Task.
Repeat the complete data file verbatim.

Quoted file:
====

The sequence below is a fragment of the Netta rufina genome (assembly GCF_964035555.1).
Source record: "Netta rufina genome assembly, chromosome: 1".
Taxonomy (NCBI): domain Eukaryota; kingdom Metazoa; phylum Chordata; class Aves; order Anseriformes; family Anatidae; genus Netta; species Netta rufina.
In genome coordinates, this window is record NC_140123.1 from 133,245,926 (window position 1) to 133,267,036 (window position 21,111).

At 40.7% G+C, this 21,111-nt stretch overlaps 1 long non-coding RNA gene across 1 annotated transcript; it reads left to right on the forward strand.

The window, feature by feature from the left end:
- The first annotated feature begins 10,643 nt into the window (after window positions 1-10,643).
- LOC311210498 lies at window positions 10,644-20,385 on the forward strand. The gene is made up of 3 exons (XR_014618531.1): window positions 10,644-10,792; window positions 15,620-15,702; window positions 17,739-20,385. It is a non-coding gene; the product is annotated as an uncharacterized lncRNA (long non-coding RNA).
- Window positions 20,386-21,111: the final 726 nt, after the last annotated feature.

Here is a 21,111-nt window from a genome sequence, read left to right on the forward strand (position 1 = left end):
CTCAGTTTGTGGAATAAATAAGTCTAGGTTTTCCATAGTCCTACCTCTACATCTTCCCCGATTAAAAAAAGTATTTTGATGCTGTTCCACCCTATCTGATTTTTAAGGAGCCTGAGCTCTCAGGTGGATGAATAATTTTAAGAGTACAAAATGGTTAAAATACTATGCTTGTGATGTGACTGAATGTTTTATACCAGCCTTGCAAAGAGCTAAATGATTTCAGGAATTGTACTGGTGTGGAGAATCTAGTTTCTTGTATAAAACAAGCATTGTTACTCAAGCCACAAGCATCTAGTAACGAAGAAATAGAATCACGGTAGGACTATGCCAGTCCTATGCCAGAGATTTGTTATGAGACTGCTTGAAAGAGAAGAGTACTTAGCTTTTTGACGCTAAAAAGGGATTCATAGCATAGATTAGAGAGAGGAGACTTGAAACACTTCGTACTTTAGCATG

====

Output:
The sequence below is a fragment of the Netta rufina genome (assembly GCF_964035555.1).
Source record: "Netta rufina genome assembly, chromosome: 1".
Taxonomy (NCBI): domain Eukaryota; kingdom Metazoa; phylum Chordata; class Aves; order Anseriformes; family Anatidae; genus Netta; species Netta rufina.
In genome coordinates, this window is record NC_140123.1 from 133,245,926 (window position 1) to 133,267,036 (window position 21,111).

At 40.7% G+C, this 21,111-nt stretch overlaps 1 long non-coding RNA gene across 1 annotated transcript; it reads left to right on the forward strand.

The window, feature by feature from the left end:
- The first annotated feature begins 10,643 nt into the window (after window positions 1-10,643).
- LOC311210498 lies at window positions 10,644-20,385 on the forward strand. The gene is made up of 3 exons (XR_014618531.1): window positions 10,644-10,792; window positions 15,620-15,702; window positions 17,739-20,385. It is a non-coding gene; the product is annotated as an uncharacterized lncRNA (long non-coding RNA).
- Window positions 20,386-21,111: the final 726 nt, after the last annotated feature.

Here is a 21,111-nt window from a genome sequence, read left to right on the forward strand (position 1 = left end):
CTCAGTTTGTGGAATAAATAAGTCTAGGTTTTCCATAGTCCTACCTCTACATCTTCCCCGATTAAAAAAAGTATTTTGATGCTGTTCCACCCTATCTGATTTTTAAGGAGCCTGAGCTCTCAGGTGGATGAATAATTTTAAGAGTACAAAATGGTTAAAATACTATGCTTGTGATGTGACTGAATGTTTTATACCAGCCTTGCAAAGAGCTAAATGATTTCAGGAATTGTACTGGTGTGGAGAATCTAGTTTCTTGTATAAAACAAGCATTGTTACTCAAGCCACAAGCATCTAGTAACGAAGAAATAGAATCACGGTAGGACTATGCCAGTCCTATGCCAGAGATTTGTTATGAGACTGCTTGAAAGAGAAGAGTACTTAGCTTTTTGACGCTAAAAAGGGATTCATAGCATAGATTAGAGAGAGGAGACTTGAAACACTTCGTACTTTAGCATG